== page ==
Back   HOW DID THE LEAGUE'S MEMBERSHIP AFFECT ITS STRENGTH?

Forty-two countries declared themselves members of the League at its first Assembly at Geneva, in November-December 1920. 

 

The Growth of the League

During the 1920s, more countries joined the League.  The enemy powers were admitted (Austria and Bulgaria in 1920, Hungary in 1922 and Germany in 1926) when they were judged to be fit and responsible members of the global community.  The newly-created states of Estonia, Latvia and Lithuania were admitted together in 1921.  Some other small states such as Albania and Costa Rica joined.  By the end of 1934 it had its greatest number of members: 58.

It is arguable that the membership of a huge number of nations gave the League a moral authority – it really could be said to be a ‘community’.  But did it make it a ‘Community of Power’?  It is doubtful that greater number meant greater power for the League – adding Costa Rica to your organisation does not make much of a difference.   Rather than the increase of membership adding to the League’s power, it is probably more the case that the League’s membership grew as a result of its successes in the 1920s.

The strength of the League lay not how many, but in WHO was a member.  And it must be remembered that at the start the League had four major world powers as members – Japan, Italy, France and the British Empire (including Australia, Canada, New Zealand and South Africa as well as the United Kingdom).  These countries truly gave the League ‘clout’.

Only two admissions, therefore, can be said to have had any significance. 

The admission of the enemy powers – most especially Germany – was a major step forward in the idea of ‘collective security’, and Germany was genuinely a world power, so its admission really did strengthen the League. 

Secondly, the USSR joined the League in 1934, hoping that the League might be able to restrain Hitler.  The acceptance of the communist USSR into the international community was another huge step forward in international relations and the concept of ‘collective security’.  However, the Soviets lost interest as it became increasingly clear that the League could not stop Hitler, and in 1939 they made their own alliance with Hitler and were expelled from the League.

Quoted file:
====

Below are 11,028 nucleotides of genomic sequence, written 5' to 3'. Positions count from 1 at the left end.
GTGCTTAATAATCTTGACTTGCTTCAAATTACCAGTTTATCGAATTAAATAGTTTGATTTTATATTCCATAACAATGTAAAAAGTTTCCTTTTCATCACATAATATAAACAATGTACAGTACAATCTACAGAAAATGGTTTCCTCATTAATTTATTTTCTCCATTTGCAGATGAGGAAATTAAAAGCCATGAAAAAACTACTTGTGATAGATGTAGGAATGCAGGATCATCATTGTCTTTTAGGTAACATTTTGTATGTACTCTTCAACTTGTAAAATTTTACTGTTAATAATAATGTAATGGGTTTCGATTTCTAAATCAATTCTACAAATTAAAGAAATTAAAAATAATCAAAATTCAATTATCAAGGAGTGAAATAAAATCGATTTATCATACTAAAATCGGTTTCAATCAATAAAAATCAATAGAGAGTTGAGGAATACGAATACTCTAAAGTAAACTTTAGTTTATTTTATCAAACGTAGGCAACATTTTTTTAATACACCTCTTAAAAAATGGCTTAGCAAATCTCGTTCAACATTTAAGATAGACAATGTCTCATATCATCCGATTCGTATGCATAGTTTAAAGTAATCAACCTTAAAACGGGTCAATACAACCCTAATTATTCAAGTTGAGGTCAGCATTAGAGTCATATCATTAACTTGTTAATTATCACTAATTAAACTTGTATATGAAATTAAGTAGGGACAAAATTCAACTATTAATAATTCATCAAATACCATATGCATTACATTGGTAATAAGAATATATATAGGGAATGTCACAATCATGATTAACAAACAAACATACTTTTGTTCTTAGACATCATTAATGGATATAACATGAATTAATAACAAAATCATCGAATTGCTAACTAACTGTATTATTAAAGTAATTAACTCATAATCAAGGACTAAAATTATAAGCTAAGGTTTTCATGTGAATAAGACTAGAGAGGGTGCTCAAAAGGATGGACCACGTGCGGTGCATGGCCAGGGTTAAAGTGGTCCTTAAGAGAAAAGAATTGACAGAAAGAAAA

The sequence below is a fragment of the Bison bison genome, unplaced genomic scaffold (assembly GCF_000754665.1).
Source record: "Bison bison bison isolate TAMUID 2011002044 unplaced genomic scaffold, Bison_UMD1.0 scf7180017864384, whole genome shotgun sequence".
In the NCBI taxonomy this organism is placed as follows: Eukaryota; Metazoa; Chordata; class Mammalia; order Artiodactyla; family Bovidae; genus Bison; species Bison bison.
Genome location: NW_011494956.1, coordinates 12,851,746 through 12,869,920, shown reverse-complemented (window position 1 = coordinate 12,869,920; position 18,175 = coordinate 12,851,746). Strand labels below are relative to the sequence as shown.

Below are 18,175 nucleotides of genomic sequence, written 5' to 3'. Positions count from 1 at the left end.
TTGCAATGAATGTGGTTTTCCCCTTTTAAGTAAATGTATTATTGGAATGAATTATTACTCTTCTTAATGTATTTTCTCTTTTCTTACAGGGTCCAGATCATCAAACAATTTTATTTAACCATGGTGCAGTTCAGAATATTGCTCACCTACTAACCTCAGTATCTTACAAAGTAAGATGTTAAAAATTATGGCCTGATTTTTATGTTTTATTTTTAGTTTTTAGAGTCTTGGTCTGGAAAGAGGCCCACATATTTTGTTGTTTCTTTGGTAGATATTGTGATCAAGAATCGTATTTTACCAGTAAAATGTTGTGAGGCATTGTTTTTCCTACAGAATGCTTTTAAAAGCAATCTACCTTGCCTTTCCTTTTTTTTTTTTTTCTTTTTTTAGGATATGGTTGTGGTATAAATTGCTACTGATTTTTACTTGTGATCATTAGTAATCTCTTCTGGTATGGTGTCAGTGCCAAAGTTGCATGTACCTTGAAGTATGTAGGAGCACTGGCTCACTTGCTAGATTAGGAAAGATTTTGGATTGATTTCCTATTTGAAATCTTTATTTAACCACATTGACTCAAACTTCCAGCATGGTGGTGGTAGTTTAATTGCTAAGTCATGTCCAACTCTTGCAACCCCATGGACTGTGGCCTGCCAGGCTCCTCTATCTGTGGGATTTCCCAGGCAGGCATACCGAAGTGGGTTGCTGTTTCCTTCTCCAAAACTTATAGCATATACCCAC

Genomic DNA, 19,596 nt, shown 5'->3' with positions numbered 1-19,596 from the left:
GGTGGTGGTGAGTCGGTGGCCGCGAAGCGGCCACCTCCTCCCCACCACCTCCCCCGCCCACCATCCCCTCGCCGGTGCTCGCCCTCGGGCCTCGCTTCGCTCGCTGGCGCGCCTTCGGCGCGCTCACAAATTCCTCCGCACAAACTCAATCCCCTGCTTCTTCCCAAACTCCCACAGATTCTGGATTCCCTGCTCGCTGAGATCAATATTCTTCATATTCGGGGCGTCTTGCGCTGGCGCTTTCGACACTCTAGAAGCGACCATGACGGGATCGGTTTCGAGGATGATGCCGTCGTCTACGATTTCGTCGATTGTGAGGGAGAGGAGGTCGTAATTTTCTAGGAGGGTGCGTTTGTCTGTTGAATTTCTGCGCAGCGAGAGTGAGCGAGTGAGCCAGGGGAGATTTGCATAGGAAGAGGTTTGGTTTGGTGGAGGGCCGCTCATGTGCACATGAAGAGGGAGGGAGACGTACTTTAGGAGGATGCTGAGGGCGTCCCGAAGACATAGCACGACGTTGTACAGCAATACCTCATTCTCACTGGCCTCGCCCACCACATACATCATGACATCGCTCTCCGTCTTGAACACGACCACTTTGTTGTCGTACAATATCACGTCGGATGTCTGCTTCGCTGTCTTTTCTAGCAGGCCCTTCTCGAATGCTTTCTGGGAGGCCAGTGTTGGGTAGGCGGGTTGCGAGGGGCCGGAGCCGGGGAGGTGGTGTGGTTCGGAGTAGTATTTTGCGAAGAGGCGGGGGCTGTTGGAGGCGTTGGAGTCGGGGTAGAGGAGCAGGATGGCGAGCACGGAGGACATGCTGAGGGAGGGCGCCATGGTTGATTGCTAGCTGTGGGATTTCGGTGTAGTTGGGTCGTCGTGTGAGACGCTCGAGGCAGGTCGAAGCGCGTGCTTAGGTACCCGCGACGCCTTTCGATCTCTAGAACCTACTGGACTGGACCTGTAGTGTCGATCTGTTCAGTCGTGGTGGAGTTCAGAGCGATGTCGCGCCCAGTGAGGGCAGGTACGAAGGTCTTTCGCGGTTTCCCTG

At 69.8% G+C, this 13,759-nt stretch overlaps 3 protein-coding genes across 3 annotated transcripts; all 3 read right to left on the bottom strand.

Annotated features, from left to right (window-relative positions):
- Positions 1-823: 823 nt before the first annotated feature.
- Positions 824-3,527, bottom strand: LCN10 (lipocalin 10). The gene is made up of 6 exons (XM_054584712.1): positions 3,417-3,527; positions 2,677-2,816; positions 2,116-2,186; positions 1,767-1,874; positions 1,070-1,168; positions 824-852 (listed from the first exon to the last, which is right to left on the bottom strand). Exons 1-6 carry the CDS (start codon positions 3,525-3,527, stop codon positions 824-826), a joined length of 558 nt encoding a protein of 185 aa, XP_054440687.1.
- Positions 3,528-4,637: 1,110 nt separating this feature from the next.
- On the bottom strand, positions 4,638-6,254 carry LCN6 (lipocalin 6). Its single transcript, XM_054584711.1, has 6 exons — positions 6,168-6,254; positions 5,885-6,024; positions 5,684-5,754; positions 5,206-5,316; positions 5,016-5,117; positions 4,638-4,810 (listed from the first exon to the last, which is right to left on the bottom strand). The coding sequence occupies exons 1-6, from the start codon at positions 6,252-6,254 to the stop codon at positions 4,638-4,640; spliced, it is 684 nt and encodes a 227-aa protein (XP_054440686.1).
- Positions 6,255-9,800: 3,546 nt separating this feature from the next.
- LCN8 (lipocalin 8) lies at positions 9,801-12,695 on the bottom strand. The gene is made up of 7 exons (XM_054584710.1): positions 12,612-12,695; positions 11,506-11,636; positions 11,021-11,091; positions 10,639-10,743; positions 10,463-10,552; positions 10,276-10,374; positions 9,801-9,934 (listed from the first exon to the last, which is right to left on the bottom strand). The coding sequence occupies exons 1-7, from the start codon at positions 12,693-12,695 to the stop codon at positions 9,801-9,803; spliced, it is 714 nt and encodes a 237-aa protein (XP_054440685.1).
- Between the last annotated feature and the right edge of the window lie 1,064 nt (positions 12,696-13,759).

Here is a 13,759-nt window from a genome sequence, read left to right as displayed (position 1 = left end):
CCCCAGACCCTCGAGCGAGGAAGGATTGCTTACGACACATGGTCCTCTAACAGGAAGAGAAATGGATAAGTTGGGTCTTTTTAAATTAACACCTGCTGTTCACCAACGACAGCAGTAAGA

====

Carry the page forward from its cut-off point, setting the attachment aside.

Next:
The Decline of the League

After 1934, the membership of the League fell. 

The first significant setback was in March 1933, when Japan withdrew from the League after the Manchurian crisis, followed in October 1933 by Hitler’s withdrawal of Germany from the League.  Gradually, the fascist powers left.  Italy withdrew in 1937 (after the Abyssinian crisis), and Spain in 1939.  Austria and Czechoslovakia dropped out when they were annexed by Hitler.

In addition, a number of central and South American states withdrew in the second half of the 1930s.  Again, this is probably more the result of the failure of the League, rather the cause of it.

Did the decline in membership reduce the power of the League?  Certainly, the withdrawal of Japan, Germany and Italy – key members of the Council and genuine world powers – can be said to mark the end of the idea of ‘collective security’.  Their departure marked the end of the League as a place where the nations worked together for peace.

Thereafter, it became an issue, not of community, but of authority – did the League have the power to impose decent behaviour on errant countries.  Here, rather than just membership numbers, the crucial factor was that Britain and France – the remaining world powers in the League – although they stayed members of the League, really ceased to treat it as a viable way of keeping the peace.